Just days after selling my old bus conversion I crashed my new bus conversion! I’m heartbroken and embarrassed.
I’m OK… the accident happened at about 2 miles per hour, and I hardly felt it. I could hear it though, and the sound was awful… it sounded like a waterfall. Waterfalls don’t sound awful you might be thinking, but in this case it was awful, because I had created not a waterfall but an impromptu fountain by snapping off a San Francisco fire hydrant at the base! Water was shooting six feet into the air, and when I stepped outside, I stepped into a mini river of water gushing down 19th Avenue, at Moraga.
I also knocked over and destroyed a traffic light. I am mortified.
I bought my old bus conversion nearly 10 years ago, and I drove it across the United States. I drove it fearlessly all through downtown Manhatten in New York City. I have driven both bus conversions all over San Francisco, in heavy traffic. I consider myself to be an excellent driver. In fact, I’ve never been convicted of a moving violation my entire life. So, what happened today that caused me to cut a corner short? Here is the tragic story:
Buses don’t generally come with fuel gauges. One checks the fuel by sticking a dip stick into the fuel tank. I checked the fuel on my new conversion less than 50 miles prior to my accident today, and I had about a third of a tank. The tank is about 100 gallons, so I had perhaps 30 gallons on board. I knew I needed to get more fuel, but I didn’t think I was close to being stranded. I was wrong.
When I moved the vehicle from its normal parking spot near my house to right in front of my house, I descended the hill about a block from my house. This caused the fuel to shift forward in the tank. Apparently the fuel intake is towards the back of the tank. Just as I was rolling into the parking spot in front of my house, the engine sputtered and then stopped. I had run it out of fuel once before, so I knew how to interpret the sputtering sound.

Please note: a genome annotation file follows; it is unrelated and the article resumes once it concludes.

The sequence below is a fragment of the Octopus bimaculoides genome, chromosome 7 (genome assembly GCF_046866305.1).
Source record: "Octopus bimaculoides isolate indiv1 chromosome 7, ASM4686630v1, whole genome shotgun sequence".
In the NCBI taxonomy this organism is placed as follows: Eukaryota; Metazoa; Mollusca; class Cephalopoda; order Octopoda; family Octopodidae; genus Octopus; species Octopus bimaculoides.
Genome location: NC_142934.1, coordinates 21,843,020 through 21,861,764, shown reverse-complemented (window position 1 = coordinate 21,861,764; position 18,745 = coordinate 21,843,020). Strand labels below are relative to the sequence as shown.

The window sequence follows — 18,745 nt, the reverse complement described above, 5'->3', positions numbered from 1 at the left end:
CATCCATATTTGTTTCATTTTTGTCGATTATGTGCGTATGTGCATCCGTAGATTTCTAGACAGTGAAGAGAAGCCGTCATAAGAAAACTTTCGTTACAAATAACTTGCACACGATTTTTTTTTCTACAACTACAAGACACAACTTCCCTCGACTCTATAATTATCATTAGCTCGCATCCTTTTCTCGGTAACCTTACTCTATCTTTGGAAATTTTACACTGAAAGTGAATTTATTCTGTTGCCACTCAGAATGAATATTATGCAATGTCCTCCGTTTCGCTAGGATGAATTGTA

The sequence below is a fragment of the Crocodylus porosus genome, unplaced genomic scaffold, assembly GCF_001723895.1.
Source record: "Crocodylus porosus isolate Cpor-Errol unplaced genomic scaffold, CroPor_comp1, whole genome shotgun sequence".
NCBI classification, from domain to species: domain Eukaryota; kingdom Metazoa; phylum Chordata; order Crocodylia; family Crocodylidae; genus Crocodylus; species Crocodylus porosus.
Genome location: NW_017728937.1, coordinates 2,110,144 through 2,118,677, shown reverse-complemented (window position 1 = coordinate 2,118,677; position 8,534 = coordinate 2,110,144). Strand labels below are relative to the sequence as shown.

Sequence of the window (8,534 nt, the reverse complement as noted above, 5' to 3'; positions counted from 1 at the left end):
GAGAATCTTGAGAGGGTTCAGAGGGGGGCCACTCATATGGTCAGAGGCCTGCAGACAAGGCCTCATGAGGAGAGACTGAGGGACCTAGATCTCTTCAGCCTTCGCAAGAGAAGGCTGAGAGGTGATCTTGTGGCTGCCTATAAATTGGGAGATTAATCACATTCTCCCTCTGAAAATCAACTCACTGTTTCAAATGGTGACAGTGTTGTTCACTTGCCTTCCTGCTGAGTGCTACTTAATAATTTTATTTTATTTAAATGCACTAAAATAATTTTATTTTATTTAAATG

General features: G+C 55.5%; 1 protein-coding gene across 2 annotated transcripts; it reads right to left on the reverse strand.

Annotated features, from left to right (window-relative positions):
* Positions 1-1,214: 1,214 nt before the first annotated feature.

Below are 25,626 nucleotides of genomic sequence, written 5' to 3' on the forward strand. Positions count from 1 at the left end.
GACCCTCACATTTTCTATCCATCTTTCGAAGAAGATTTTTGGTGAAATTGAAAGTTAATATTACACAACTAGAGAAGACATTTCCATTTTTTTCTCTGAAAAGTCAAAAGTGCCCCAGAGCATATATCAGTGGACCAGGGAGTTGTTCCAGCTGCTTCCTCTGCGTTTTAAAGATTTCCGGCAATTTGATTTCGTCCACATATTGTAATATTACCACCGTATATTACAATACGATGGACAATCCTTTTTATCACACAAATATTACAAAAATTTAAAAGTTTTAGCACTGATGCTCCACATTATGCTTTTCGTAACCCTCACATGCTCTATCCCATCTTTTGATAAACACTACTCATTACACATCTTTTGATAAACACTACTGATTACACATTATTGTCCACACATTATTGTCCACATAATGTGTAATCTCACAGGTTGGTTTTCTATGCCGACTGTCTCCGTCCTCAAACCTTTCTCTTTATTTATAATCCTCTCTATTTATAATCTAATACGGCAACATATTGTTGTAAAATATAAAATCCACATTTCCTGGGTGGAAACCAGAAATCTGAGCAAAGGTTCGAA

Since I was legally parked in front of my house, I decided to not call road side assistance for fuel, which is included for free with my insurance. I didn’t want to bother them. That was the wrong decision. I instead went to Kragen and bought a diesel can, having sold my existing diesel can with my old MCI last week. I also bought a siphon pump. I then filled the 5 gallon can at Chevron, took it home in my car and transferred the contents to the bus conversion. For good measure, I returned to Chevron for a second 5 gallons of fuel, and transferred that as well. I thought I had plenty of fuel to be able to drive the RTS to Chevron. I was mistaken, and the results were catastrophic.
I don’t think about hills much, because they are everywhere in San Francisco. So it didn’t worry me that I drove down Moraga Avenue to get to 19th Avenue, where there are a number of filling stations that sell diesel. Unfortunately, Moraga is on a hill sloping downward where it intersects with 19th Avenue. As I was waiting for the light to turn green, the engine started to sputter. This is where my mind played a trick on me. My mind was instantly focussed mostly on not running out of fuel. 19th Avenue is pretty level at Moraga, and my mind knew that if I could just turn right immediately that the engine would not run out of fuel. Since the oncoming traffic in the near lane on 19th Avenue was over half a block away, I initiated a turn, automatically, like I was in a car.
The problem is my conversion is 40 feet long, and generally I would turn into the middle of the 3 lanes on 19th Avenue, and then shift over to the right lane if that was my desire. But the middle lane today was not clear of cars, and I had to get the RTS level in the next few seconds or it would die. I didn’t want the engine to die with me blocking a full lane of one of the busiest streets in San Francisco, so I attempted to turn directly into the near lane. The problem is that caused the rear of my cherished RTS to not clear the curb. Instead, it jumped the curb and clipped the fire hydrant and traffic signal. What a disaster. I did at least get the RTS level, and I never ran out of fuel, but oh, how I wish I just stayed put fully on Moraga, a very lightly used street. It would have inconveninced almost nobody had I parked there for an hour while I waited for roadside assistance. Instead, I blocked a full lane of 19th Avenue for about 2 hours.